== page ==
Map: Where rural French house prices have risen (and fallen) the most

The Covid pandemic led to a boom in countryside house sales – we look at how prices have been affected

Covid has caused a surge in popularity of countryside homes in France

The Covid pandemic brought about a rush to buy properties in less populated areas of France as people sought space and greenery to manage the series of lockdowns and curfews.

This trend has been confirmed by various housing market studies, with coastal areas proving particularly popular.

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In our map below, we chart the 15 departments where countryside properties increased the most in value between 2018 and 2021.

The data are based on a study by Le Figaro that evaluated average property sale prices.

Biggest price rises

It was three northern departments that came out on top – Calvados (Normandy), Haute-Marne (Grand Est) and Finistère (Brittany).

Calvados has the advantage of being close to Paris with several big cities, such as Caen and Le Havre. It also has beaches and a good climate, with temperatures not too high in summer or too low in winter.

Géraldine Caillet, an estate agent based in Sannerville (Calvados), said that a lot of the buyers come from Paris.

“They come here at first as second-home owners and then get used to it. Little by little they make the house their main residence and switch to working from home,” she said.

But houses with big outdoor spaces are rarer and rarer in the department, she added.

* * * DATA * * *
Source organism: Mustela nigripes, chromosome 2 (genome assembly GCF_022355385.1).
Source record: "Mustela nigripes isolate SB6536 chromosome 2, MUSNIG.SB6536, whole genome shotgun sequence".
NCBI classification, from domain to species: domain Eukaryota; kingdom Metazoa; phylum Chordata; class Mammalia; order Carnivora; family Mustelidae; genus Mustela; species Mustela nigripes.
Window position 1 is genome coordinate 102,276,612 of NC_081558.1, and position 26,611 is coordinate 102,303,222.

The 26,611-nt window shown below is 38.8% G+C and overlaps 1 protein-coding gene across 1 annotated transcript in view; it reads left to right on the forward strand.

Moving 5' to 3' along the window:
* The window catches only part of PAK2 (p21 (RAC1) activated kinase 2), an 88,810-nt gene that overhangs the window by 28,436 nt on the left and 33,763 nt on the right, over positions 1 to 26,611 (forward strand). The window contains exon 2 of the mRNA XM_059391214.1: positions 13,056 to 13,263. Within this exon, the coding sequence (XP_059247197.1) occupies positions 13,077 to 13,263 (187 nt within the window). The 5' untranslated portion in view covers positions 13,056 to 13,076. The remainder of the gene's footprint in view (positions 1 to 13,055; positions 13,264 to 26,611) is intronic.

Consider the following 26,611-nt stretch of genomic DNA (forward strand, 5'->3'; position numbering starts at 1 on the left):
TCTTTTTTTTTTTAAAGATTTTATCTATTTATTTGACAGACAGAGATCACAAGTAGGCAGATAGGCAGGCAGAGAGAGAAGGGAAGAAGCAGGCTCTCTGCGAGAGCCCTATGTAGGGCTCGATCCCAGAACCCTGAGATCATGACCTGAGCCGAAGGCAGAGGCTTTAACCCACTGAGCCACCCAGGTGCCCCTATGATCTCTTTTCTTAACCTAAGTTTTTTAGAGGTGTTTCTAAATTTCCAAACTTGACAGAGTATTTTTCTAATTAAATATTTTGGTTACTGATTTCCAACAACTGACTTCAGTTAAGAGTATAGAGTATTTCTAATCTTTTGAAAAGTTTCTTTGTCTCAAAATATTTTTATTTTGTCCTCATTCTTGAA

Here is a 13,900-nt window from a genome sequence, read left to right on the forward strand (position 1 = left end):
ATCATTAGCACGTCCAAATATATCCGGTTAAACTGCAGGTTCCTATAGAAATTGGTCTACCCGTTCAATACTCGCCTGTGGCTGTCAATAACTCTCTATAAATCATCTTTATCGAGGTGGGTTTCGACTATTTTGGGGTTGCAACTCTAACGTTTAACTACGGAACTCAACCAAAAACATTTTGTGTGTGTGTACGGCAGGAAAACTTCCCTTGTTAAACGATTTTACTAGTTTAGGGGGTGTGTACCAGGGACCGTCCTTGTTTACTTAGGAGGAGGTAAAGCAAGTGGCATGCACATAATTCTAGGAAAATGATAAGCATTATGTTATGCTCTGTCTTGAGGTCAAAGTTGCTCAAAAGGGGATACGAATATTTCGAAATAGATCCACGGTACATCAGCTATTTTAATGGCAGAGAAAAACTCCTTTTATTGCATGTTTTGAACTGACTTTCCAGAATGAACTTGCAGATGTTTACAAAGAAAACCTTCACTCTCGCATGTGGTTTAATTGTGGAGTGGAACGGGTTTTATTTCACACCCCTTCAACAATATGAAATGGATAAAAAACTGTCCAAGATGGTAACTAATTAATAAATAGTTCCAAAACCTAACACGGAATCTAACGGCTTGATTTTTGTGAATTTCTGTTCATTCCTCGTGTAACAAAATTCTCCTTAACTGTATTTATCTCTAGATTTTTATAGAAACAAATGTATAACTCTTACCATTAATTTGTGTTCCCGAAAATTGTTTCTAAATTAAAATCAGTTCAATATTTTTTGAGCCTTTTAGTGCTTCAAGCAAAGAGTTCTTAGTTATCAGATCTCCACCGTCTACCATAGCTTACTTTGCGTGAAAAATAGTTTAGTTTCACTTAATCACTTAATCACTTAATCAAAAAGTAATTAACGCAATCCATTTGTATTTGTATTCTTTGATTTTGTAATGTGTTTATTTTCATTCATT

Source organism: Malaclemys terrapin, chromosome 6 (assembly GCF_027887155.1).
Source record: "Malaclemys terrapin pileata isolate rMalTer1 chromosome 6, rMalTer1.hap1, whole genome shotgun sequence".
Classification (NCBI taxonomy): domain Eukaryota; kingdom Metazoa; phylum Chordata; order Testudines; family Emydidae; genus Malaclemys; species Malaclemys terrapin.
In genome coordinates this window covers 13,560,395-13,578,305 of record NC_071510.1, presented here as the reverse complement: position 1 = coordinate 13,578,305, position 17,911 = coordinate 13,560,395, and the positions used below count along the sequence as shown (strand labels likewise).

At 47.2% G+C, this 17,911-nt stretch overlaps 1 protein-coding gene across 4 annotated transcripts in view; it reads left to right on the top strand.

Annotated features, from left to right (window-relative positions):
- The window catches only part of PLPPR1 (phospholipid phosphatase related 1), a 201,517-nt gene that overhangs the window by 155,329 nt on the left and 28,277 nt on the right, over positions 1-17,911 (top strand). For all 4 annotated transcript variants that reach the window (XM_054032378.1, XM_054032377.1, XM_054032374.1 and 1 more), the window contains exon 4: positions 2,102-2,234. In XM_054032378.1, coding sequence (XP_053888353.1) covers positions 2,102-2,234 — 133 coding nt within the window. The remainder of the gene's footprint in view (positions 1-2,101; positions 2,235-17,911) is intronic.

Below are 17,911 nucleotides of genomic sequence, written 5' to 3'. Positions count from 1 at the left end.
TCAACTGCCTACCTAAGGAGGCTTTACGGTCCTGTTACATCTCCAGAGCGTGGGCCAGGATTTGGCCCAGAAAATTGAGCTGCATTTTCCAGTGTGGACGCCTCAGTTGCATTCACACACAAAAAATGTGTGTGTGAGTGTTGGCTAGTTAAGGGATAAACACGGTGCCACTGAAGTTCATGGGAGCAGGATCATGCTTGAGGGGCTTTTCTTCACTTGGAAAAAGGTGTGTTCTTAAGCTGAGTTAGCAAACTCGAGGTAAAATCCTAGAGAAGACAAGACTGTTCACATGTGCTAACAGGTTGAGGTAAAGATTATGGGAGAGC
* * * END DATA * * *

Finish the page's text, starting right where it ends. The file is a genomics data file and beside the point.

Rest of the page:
“It's not even a question of price anymore, it's hard to find them for sale.”

The jump in price in Haute-Marne could be down to the more affluent market, a local estate agent suggested.

“Bigger, more expensive houses have been sold in recent years, while we have sold far fewer ‘doer-uppers’,” they told Le Figaro.

For Finistère, the main attraction appears to be Brittany’s general popularity among people in France, combined with the nice coastal areas.

Lowest price rises

On the opposite end of the spectrum are the departments where the average property sale has decreased in price between 2018 and 2021.

In Ardennes (Grand Est), the average property sold for €115,000 in 2021, 8% less than in 2018.

Next was Haute-Corse, with property’s selling for on average €224,000 in 2021, 5.88% less than in 2018.

And in third place is Occitanie, where the average property sold for €111,000 in 2021, 1.77% less than in 2018.

Franck Barbière, a property consultant based in Ardennes, said he expects prices to increase sooner rather than later.

“People from Reims are starting to widen their search. We are only 45 minutes away,” he said.

“The area is a real haven of peace with all the services, there is a friendly atmosphere, which is what people are looking for since the pandemic.”

Meanwhile, the problem in Ariège may be that it is too remote, with the villages and towns spread too far apart.

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